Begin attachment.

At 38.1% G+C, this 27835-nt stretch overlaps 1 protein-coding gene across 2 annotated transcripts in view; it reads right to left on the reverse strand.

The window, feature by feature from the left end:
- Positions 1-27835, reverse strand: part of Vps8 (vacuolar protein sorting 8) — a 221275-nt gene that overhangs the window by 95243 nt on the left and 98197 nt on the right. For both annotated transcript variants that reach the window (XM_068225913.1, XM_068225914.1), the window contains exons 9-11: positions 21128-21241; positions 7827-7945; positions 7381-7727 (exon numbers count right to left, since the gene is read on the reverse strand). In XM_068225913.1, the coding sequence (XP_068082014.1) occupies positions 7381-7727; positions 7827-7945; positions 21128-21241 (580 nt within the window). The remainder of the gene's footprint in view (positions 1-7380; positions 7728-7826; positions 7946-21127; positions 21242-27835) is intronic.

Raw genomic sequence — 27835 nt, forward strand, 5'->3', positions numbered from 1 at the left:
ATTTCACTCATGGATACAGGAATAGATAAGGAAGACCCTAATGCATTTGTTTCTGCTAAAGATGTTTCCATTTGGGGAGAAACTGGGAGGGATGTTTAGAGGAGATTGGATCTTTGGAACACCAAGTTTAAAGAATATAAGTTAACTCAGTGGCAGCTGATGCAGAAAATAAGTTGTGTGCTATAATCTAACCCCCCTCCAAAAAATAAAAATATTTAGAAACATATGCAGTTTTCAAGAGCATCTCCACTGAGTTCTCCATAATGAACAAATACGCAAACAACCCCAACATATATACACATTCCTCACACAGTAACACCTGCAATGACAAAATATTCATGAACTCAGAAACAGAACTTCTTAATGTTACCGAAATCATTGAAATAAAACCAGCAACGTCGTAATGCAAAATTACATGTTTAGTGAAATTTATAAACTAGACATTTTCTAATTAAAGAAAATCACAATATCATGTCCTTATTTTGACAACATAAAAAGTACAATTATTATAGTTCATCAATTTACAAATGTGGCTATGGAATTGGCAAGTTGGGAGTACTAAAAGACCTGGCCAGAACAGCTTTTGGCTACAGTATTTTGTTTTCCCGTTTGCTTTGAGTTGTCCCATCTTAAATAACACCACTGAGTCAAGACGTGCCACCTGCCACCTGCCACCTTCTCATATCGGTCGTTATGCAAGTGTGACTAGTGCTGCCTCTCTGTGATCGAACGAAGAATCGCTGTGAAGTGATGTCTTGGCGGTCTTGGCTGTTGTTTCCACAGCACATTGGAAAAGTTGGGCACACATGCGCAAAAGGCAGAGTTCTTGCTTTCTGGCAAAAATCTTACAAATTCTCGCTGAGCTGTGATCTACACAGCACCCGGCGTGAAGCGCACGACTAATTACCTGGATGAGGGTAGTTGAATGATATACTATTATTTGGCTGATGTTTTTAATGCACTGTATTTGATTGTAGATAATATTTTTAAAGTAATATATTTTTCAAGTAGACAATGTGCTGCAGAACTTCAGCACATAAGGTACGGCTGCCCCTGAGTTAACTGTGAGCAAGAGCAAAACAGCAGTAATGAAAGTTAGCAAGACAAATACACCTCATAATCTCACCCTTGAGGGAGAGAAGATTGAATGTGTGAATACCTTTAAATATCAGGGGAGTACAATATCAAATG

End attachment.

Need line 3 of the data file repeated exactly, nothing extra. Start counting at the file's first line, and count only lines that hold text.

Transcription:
- Positions 1-27835, reverse strand: part of Vps8 (vacuolar protein sorting 8) — a 221275-nt gene that overhangs the window by 95243 nt on the left and 98197 nt on the right. For both annotated transcript variants that reach the window (XM_068225913.1, XM_068225914.1), the window contains exons 9-11: positions 21128-21241; positions 7827-7945; positions 7381-7727 (exon numbers count right to left, since the gene is read on the reverse strand). In XM_068225913.1, the coding sequence (XP_068082014.1) occupies positions 7381-7727; positions 7827-7945; positions 21128-21241 (580 nt within the window). The remainder of the gene's footprint in view (positions 1-7380; positions 7728-7826; positions 7946-21127; positions 21242-27835) is intronic.